Organizations need to move beyond their immediate site to understand where they obtain their water supply, water use, those who depend on it, water governance, balance, quality and more. They need to know where it discharges and where wastewater goes. This is the foundation for a better understanding of water challenges and making a sustainable plan of action that is consistently evaluated and possible to communicate.
Water costs money, so using less water can be a quick way to decrease operational costs. Greater efficiency can be achieved by identifying ways to produce more goods with less water, lose less, safely recycle and use treated wastewater, or by developing or using new technologies, for example improved irrigation practices or water stress resistant crops for cultivation.
Companies in major sectors including food, textile, energy, manufacturing, chemicals, pharmaceuticals and mining need to safeguard the world’s freshwater resources, and the health of our ocean. Private companies need to manage chemical inputs responsibly, treat and reuse wastewater. As pollution reduction can be costly requiring the construction of new wastewater treatment facilities, companies can also opt for less toxic production materials.
Sufficient access to drinking water, sanitation, and hygiene (WASH) services at the workplace and at home for workers means reduced illness due to water-borne diseases, increased work attendance, and better productivity. Good corporate social responsibility (CSR) efforts through sustainable water management also leads to increased employee engagement.
Adequate investments in water resources and services can help improve the well-being of people and the resilience of ecosystems and economies. Businesses should explore new ways to mobilize resources to finance innovative mechanisms and approaches for water and food security.
Food loss and waste means water waste. This must be minimized across the system by reducing supply chain inefficiencies, adopting a circular bioeconomy approach and increasing producer and consumer awareness. Companies need to improve storage and supply chain infrastructure (especially cold chain), improve date labeling and portion size data, and drive consumer behaviour change.
Agricultural businesses need to invest in salt-resistant crops as sources of food to help mitigate the negative impact of salinity on agricultural production. Many lakes and wetlands in arid regions are naturally salty, however, water scarcity caused by climate change is raising salinity, creating problems for ecosystems, lake fisheries, and the cultivation of crops.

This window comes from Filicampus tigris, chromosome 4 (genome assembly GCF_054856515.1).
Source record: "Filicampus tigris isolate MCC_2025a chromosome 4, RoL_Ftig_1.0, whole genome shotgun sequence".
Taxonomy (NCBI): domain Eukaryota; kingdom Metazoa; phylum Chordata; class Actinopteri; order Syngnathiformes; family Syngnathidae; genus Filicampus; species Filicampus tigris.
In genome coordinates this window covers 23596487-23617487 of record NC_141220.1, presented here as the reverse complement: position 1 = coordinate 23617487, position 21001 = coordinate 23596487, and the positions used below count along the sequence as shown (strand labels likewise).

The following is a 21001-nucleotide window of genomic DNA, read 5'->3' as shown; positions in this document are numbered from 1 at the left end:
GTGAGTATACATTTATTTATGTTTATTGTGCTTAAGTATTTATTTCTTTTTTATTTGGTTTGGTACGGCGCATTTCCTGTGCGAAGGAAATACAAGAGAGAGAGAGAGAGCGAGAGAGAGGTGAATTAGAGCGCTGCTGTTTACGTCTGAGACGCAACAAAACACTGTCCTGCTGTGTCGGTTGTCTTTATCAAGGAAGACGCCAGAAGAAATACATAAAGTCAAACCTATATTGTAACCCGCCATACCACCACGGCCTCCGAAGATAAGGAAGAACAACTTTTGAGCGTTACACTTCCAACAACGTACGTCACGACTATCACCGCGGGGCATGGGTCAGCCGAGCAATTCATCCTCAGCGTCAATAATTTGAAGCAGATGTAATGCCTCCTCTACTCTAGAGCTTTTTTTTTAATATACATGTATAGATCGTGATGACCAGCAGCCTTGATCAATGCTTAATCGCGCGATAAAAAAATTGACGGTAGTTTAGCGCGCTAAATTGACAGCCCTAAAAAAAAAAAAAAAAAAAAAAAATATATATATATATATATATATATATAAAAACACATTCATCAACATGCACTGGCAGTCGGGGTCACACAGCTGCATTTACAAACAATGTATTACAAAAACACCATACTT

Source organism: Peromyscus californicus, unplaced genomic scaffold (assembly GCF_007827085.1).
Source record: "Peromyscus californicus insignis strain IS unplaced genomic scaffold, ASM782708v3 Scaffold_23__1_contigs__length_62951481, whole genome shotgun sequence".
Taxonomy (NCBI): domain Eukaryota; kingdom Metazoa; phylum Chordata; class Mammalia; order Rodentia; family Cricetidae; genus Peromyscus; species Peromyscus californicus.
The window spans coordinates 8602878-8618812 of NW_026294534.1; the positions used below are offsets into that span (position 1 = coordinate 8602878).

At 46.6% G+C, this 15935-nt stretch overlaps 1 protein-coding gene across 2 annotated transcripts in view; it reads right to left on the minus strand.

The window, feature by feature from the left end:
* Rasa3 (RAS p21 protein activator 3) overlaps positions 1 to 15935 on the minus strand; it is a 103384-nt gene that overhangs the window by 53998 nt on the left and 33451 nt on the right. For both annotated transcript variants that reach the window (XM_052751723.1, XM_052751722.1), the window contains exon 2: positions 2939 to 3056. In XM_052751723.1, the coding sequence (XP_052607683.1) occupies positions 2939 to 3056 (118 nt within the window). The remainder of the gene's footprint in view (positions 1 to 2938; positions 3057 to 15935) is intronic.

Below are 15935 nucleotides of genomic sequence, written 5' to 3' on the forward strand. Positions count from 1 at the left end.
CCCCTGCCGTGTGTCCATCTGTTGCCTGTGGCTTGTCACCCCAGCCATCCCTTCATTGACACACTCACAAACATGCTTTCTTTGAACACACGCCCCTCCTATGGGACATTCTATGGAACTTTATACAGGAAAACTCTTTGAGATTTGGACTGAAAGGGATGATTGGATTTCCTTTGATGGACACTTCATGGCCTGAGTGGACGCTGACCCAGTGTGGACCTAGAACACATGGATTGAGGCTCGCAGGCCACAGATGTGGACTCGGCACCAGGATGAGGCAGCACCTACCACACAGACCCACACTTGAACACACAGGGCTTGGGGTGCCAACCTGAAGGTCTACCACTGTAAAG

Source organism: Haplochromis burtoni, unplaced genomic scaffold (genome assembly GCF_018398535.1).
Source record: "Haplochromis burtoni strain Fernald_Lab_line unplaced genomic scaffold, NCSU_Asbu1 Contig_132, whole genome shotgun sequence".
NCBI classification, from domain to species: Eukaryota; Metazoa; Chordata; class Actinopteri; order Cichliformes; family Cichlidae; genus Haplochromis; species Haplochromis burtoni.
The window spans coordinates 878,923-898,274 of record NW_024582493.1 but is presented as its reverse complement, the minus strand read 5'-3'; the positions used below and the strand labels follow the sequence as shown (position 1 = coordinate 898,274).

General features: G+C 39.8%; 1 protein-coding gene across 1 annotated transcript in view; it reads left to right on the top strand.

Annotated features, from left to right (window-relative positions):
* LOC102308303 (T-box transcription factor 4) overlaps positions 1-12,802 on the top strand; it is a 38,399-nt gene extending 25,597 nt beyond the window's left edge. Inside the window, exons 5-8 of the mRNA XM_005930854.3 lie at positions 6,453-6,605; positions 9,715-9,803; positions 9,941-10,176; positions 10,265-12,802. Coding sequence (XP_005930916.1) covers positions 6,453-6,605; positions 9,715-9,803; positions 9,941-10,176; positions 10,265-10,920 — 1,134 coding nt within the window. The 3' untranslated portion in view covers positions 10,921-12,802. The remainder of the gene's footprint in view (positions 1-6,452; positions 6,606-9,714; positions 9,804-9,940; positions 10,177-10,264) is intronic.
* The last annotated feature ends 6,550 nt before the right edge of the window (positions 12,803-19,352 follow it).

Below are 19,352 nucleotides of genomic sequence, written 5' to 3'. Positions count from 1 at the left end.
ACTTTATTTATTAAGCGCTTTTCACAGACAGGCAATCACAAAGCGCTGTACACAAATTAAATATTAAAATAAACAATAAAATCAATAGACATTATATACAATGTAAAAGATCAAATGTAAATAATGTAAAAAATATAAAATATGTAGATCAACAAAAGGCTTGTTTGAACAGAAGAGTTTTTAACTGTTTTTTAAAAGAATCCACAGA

Businesses need to promote the use of non-conventional water harvesting techniques such as fog harvesting, or traditional methods such as rainwater harvesting, for water-scarce countries. Water harvesting is the collection of runoffs for productive purposes. Instead of runoff being left to cause erosion, it is harvested and utilized. Water-scarce countries will have to rely more on the use of safe non-conventional water resources to partly alleviate water scarcity.
Private companies need to undertake investment and technological innovation to improve water infrastructure and halt the degradation of aquatic food systems. They need to invest in science, innovation and technology to identify how the management of water and soil can be more efficient and sustainable, while sharing technologies in different socio-economic contexts to drive economic growth and build resilience.
Aquatic foods offer highly accessible and affordable sources of animal proteins and micronutrients, playing a vital role in the food and nutrition security of many, particularly vulnerable coastal populations. Companies involved in aquatic food systems need to safeguard our waters, avoiding pollution and unsustainable practices.
Water quality impacts food quality, and it needs to be managed throughout the supply chain, from production to consumption. Companies need to prioritize surveillance of pathogens from water to food and limit the use of antimicrobial drugs in agriculture, which eventually make their way into the food chain making consumers resistant to antimicrobials when countering diseases. Similarly, manufacturers, including in the fashion industry need to consider eliminating microplastic and microfiber release at the design and manufacturing stages.
Good water stewards actively engage with companies who share the same water challenges to better address the root causes of water stress and water risk and advance sustainable water management. Partnering with companies and stakeholders brings many advantages including increased capacity, access to new networks, skills, technologies, data and information, a greater ability to leverage financial resources, and new perspectives for solving problems.